Is patient engagement over-hyped?
The chief scientist for pharmacy benefits manager Express Scripts won't go that far, but years of experience from a career studying what makes patients tick makes Bob Nease at least consider the possibility.
“It's taken us decades to get fat,” Nease told an audience of healthcare industry leaders in Chicago on Wednesday for the 9th annual Health and Life Sciences Executive Forum hosted by Microsoft. “We're not going to get skinny for a while. We should not pretend that the issue is that people just aren't trying hard enough. I am a little more skeptical that patient engagement is some sort of magic wand.”
Patient engagement was the theme of the two-day conference.
A big problem, Nease said, is our focus—or the lack thereof—a recurrent human trait, hard-wired into us through evolution. Nease, with an undergraduate degree in electrical engineering, holds a doctorate from Stanford University in decision analysis.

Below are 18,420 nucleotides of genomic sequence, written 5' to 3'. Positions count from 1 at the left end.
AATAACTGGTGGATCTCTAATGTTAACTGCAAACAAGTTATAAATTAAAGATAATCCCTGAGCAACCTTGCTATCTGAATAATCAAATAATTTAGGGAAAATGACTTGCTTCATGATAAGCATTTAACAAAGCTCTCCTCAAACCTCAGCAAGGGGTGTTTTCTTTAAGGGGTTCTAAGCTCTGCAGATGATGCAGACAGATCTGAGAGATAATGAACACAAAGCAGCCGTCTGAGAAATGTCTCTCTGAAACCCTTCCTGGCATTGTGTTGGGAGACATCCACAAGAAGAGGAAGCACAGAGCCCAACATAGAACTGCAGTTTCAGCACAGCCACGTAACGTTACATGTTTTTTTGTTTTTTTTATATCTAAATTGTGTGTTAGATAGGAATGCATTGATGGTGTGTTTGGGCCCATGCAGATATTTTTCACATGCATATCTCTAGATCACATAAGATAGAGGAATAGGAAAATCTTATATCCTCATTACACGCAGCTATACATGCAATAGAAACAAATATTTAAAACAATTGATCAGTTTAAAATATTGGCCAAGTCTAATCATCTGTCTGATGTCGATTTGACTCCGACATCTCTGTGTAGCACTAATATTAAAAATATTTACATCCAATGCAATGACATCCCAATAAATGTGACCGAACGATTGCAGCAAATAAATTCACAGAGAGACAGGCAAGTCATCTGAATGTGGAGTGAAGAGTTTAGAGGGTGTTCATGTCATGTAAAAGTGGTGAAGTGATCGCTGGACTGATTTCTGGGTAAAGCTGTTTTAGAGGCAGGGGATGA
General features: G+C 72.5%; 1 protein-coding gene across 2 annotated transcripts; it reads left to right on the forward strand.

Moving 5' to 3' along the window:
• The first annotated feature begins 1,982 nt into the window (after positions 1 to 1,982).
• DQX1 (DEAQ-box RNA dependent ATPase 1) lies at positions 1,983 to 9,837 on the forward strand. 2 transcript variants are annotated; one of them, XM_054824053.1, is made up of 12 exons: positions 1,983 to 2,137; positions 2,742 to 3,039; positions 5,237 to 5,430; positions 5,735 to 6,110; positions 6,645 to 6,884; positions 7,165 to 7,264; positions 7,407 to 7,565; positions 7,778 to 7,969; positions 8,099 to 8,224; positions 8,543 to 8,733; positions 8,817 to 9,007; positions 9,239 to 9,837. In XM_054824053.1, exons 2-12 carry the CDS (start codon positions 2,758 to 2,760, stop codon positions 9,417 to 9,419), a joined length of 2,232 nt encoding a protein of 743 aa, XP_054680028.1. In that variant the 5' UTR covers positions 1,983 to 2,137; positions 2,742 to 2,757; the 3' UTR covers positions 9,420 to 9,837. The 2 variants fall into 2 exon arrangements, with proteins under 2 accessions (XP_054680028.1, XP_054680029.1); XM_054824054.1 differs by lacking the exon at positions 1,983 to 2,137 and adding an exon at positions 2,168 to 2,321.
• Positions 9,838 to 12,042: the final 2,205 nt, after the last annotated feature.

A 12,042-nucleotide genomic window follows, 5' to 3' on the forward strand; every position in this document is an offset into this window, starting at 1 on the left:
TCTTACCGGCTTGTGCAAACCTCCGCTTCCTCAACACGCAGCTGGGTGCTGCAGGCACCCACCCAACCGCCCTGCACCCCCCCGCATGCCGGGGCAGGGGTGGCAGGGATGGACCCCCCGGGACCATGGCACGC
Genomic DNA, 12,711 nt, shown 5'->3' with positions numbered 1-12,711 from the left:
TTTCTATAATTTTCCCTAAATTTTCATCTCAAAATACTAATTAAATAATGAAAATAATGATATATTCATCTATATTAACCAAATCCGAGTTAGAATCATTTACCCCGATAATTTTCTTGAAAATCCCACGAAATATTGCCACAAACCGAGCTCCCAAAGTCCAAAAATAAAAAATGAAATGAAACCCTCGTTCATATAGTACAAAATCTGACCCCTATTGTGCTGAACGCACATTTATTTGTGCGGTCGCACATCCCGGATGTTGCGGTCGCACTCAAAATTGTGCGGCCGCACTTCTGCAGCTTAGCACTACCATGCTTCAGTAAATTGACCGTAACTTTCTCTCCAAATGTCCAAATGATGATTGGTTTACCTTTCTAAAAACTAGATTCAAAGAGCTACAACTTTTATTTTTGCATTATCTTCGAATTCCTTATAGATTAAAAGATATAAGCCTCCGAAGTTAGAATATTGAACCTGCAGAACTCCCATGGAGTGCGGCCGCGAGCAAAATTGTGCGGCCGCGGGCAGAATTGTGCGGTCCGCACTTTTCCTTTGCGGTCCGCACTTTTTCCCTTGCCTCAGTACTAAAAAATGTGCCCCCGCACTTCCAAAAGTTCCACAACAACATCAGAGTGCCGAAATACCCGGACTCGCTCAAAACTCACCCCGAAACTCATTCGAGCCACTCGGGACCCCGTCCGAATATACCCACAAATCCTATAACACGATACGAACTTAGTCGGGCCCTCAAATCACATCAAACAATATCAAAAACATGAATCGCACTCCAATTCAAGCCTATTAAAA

“Your brains are absolutely miraculous,” Nease said. “They process 10 megabits per second,” about the same speed as the first Ethernet cable. Yet most of that activity is subliminal, such as operations of the limbic system, one of the oldest, most primitive parts of the brain.
The limbic system “tells you what feels good or bad,” Nease said, but it is concerned only with what happens now. Its cost-benefit calculations consider only the present, in contrast to those of the prefrontal cortex, where cost-benefit factors are calculated regardless of time.
“The part that you're aware of, your conscious mind, that part of your brain runs at 50 bits (a second),” Nease said. “Human attention is incredibly scarce. There may be more helium in the room than attention.”